Did you know that in the last 30 odd years approximately 73% of all small molecule antibacterial drugs are from or derived from natural sources including plants? In recent years there has been increasing awareness for the need to develop new drugs which are able to combat drug-resistant bacteria. Thus, our very own biodiversity still plays a crucial role with respect to drug discovery.

In order to find new and effective drugs, an extract containing natural, naturally derived, semi-synthetic, or synthetic chemical constituents (compounds) are screened using a bioassay. A bioassay is a scientific approach used to measure the concentration or potency of a substance by observing its effect on a biological system. For many years, bioassays were performed by injecting animals with plant extracts and observing their effects. This is otherwise known as “Hippocratic screening”. Although this method has been widely employed and helped to facilitate the discovery of many biologically active compounds, economic and social pressures have led to the development of cell, enzyme and receptor based high throughput screening  programs in the 1980s. Consequently, automated screening for hundreds if not thousands of extracts using in vitro approaches is now standard protocol.

Despite the application of high throughput screening for over three decades, discovery of new drugs from natural sources remains low and can likely be attributed to the following : 1) biologically active compounds are in low abundance within complex mixtures and consequently are not detected; 2) false positives or negatives are observed due to the presence of compounds which display non-specific activities; 3) interference is caused by compounds which interact with light-based detection methods; 4) adequate drug targets are unavailable or yet to be developed; 5) synergy of multiple active compounds;  and 6) elaborate and costly methods are required to isolate biologically active constituents. Thus, new and innovative approaches for screening plant extracts are still needed.

Devanshi Shukla a high school student from Guelph, Ontario hopes to one day discover new plant antimicrobials as well as develop new screening techniques. Below she shares her experience of working within a research environment for the first time during a recent visit to the Gosling Research Institute for Plant Preservation (GRIPP).

It is not very common to see a high school student working in a university lab amongst post-doctoral fellows and research technicians. However, a normal day for me entailed finishing school and going to the University of Guelph to do research for my high school science project. Being able to carry out my research while still in high school has had immense effects on my student and personal life. I have been able to acquire invaluable skills, deepen my knowledge in the scientific field and grow as an individual. This has all been possible because of GRIPP, which allowed me access to resources and the chance to learn from intelligent scientists, in order to expand my knowledge and delve into the rich and interesting field of plant biology.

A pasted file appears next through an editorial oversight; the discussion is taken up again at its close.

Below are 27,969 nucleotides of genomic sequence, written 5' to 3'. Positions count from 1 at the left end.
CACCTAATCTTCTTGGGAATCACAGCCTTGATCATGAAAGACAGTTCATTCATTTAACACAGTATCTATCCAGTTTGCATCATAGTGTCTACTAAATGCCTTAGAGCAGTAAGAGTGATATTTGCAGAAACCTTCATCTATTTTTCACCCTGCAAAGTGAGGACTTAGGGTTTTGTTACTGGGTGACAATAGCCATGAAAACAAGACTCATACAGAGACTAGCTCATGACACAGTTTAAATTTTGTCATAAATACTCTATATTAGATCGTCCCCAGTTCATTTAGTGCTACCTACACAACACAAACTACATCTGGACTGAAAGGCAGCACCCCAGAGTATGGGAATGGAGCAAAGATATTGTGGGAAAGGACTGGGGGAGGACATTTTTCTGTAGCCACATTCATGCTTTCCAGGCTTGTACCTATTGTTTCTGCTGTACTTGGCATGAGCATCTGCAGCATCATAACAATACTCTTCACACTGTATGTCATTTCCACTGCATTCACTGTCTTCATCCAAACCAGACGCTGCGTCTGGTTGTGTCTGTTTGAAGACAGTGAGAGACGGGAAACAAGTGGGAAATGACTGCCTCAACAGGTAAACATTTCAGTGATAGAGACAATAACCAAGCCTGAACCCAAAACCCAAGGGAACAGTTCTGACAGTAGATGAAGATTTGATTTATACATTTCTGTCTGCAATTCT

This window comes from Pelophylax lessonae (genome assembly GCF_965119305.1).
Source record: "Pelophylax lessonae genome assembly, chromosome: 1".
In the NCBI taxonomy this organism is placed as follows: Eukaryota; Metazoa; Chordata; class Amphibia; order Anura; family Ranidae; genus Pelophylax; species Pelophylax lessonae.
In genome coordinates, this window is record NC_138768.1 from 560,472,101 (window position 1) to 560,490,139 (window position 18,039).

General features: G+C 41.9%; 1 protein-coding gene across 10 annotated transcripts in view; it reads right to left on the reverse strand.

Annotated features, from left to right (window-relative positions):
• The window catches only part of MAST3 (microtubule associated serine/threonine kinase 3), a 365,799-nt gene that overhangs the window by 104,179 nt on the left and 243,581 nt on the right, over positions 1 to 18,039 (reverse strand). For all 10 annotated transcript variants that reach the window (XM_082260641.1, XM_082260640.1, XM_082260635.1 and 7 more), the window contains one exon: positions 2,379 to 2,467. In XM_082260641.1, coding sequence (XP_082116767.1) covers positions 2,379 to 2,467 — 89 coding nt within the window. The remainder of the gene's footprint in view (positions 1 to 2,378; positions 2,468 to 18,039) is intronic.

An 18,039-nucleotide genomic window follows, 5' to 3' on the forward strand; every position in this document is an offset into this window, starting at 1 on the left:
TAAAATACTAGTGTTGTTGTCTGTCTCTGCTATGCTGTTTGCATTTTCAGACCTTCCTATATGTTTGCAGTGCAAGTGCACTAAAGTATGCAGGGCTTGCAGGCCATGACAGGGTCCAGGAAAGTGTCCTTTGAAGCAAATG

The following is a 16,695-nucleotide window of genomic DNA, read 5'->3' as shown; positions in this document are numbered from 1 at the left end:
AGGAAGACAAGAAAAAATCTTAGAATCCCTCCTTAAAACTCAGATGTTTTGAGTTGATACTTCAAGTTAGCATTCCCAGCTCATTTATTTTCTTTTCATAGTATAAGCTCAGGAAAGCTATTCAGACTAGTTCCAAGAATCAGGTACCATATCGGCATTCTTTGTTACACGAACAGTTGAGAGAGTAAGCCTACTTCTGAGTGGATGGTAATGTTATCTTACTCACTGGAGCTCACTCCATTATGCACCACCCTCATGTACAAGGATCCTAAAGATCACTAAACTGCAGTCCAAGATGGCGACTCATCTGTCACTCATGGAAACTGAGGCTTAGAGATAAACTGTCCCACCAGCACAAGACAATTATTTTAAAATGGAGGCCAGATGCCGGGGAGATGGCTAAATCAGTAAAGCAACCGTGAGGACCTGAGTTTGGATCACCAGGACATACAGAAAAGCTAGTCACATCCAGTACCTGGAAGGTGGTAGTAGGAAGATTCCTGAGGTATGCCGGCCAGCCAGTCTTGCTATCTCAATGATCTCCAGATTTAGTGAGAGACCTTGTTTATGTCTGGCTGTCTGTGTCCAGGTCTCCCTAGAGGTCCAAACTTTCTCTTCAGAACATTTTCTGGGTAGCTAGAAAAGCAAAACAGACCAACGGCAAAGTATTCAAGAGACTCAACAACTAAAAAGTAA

Antibiotic resistance in bacteria is on the rise, with hospitals combating deadly infections caused by commonly treated bacteria. As an alternative to conventional antibiotics, scientists hope to develop new and effective antimicrobials through the examination of our very own plant biodiversity. Traditionally, plants have been playing an important role amongst various cultures for treating bacterial infections and in more recent years have led to the development of various antimicrobial drugs. Still, there is a need for new ways to determine the effectiveness of antibacterial properties in medicinal plants and their metabolites. In other words, it is important to screen for which plant chemicals (compounds) are most effective in treating bacterial infections in order to discover new treatments.

Fig 2. Bioluminescences

Bioluminescence of V. fischeri

In order to investigate the antimicrobial efficiency of plant derived compounds – I developed a bioassay involving the use of the brilliantly bioluminescent marine bacteria Vibrio fischeri. In the case of V. fischeri, quorum sensing allows for the bacteria to glow (bioluminescence) once a certain population level has been reached. Quorum sensing, in other words bacterial communication, allows for certain group behaviours to occur. It is only when bacteria are able to communicate with each other, that they are able to express genes that dictate group behaviours such as virulence, antibiotic resistance and bioluminescence such as in V. fischeri.

A bacterium will naturally release hormone molecules called autoinducers into its surroundings. As cell density increases, so does autoinducer production. As the concentration of autoinducers increases, bacterial cells recognize autoinducers produced by other bacteria. An autoinducer from another bacterium can bind to a protein complex of separate bacterium and induce the expression of certain genes. Thus, these genes are known as group behavioural genes because they are only expressed when there is a certain cell density, and this is how quorum sensing works.

Fig. 2 Qorum sensing

The most important tool of this research involved using the bioluminescence of V. fischeri to indicate the effectiveness of the treatment. Lowered luminescence was attributed to an efficient antimicrobial, and vice versa. This was due to the fact that it indicated the inhibition of bacterial communication which is crucial in treating a bacterial infection.